Created with good design and noble materials, it becomes a phone you want to keep – one that sits comfortably alongside your most trusted possessions. With design decisions driven by sustainability first such as shrewd long term manufacturing investments, timeless design, and no colour variants – this truly is a phone that wears in not out. Inspired from Jan’s work on repair cultures, repairable and replaceable components reduce Nokia’s environmental dust-to-dust footprint and keep pace with your needs. Whether redefining a “voice classic” or supporting enduring features such as SMS, internet, and clock – these devices are grounded in mature technologies, open standards, and simple durable execution.
In this context, personal digital content portability and software designed for decades of consumption are an integral and key part of the offering. A suite of services and physical doors enable to safely manage one’s growing digital lifetime. I will return to this topic later since it deserves more than a few lines.
“50% of a phone’s energy demand is backlighting.”
How can we clearly prioritize people first? If we begin designing for those who face daily challenges with current technology, we soon find communication solutions that benefit us all.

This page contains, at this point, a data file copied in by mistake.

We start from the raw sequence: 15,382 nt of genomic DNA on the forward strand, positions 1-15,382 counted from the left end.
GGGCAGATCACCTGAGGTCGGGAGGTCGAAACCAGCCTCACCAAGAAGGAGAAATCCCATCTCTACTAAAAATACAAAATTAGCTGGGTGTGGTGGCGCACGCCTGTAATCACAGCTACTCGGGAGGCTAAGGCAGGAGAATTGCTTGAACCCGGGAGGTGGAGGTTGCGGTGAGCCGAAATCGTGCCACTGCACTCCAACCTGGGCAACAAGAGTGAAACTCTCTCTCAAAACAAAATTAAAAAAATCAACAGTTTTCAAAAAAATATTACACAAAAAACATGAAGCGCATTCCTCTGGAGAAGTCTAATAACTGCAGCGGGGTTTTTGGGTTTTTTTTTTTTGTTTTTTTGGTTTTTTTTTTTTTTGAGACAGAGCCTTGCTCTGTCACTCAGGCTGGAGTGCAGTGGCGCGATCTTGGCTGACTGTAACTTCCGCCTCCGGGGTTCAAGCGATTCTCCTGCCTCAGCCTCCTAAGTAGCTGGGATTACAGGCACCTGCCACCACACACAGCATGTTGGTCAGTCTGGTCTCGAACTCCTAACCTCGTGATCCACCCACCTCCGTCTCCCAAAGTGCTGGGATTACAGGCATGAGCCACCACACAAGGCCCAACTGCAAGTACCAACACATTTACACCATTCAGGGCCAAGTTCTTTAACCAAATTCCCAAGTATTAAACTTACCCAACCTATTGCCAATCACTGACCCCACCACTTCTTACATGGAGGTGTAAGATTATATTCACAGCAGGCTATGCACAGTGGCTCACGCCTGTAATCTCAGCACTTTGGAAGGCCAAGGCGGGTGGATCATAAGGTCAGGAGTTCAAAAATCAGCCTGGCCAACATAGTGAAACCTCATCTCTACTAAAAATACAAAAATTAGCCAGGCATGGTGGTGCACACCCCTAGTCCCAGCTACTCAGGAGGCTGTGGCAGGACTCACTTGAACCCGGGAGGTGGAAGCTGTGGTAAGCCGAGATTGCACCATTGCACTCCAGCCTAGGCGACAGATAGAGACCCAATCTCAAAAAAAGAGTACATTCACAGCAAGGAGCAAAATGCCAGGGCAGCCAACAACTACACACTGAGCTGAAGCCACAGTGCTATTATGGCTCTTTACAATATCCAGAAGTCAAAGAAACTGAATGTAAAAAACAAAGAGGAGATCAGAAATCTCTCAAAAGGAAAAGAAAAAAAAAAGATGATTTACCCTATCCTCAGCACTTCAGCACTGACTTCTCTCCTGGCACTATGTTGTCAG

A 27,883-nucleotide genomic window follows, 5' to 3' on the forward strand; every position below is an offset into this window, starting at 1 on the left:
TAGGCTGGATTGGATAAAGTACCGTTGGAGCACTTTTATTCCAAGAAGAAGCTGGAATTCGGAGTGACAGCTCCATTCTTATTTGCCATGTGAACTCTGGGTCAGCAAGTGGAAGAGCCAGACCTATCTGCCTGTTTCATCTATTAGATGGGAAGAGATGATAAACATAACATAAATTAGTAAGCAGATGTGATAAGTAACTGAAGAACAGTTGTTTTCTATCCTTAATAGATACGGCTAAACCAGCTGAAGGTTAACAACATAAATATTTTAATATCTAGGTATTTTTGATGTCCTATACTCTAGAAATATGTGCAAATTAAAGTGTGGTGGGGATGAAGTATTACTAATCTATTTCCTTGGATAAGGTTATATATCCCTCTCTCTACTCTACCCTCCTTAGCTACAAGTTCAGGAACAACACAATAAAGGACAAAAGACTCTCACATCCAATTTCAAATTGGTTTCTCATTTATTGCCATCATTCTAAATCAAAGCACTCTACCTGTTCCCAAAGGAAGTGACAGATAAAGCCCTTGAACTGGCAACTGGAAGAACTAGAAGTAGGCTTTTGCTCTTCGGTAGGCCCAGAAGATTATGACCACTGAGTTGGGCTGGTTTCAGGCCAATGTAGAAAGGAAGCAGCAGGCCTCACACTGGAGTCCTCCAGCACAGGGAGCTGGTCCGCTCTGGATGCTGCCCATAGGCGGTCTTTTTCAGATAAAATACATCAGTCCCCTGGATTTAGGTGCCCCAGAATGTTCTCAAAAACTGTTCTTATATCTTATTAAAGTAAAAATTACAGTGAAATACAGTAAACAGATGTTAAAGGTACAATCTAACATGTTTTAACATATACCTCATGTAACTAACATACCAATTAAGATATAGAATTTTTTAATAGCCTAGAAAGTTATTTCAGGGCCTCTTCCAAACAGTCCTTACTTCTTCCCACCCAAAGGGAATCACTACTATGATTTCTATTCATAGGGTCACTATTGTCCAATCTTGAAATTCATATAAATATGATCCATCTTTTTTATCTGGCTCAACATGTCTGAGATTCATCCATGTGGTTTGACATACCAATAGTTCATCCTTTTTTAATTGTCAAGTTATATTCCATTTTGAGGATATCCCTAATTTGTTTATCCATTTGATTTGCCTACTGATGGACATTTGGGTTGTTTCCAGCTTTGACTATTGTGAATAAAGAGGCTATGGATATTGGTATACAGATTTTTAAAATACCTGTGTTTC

With a focus on human universals, the “People-first” experience strips away the complexity of applications, folders, and unpredictable navigation with simpler universally understood organizing principles: time, lists and faces. Content comes first, navigation is shallow, and there are no metaphors or abstractions to confuse. New content is generated at the top of a singular vertical list settling over time into a personal history of events.
A dual layer display allows the user to balance energy efficiency with rich visuals. The user interface graphics are optimized for low-power and high-contrast B&W graphics. When an item is highlighted, a second full color display is partially activated in lieu of, or in combination with the first.
In an effort to increase local relevance, dynamic keymat graphics, based on a low-power bi-stable display, allow a greater number of language variants at little to no extra cost and on-screen actions are presented in textual and iconic form making the system accessible to a larger audience.
Out of the box, People First allows simply to connect synchronously (voice call or push-to-talk) or asynchronously (sms or email), capture a moment with the camera, schedule an appointment with the alarm clock, and manage money with the calculator. These are what we believe the mobile essentials – features that are relevant everywhere for everyone. These essentials are however sometimes insufficient. Instead of second-guessing additional features, we are encouraging personalization, hacking, and entrepreneurial ventures with widgets support, accessible native programming language (as simple as html) and freely available hardware and software specifications. Locally produced or crafted components and software provide relevance, while simultaneously reducing production efforts and the amount of atoms that need to be shipped around the globe.
Homegrown is primarily Andrew Gartrell, Rhys Newman, Duncan Burns, Pascal Wever, Raphael Grignani, Pawena Thimaporn, Tom Arbisi, and Simon James.
Write me for speaking and work inquiries or just to say hello.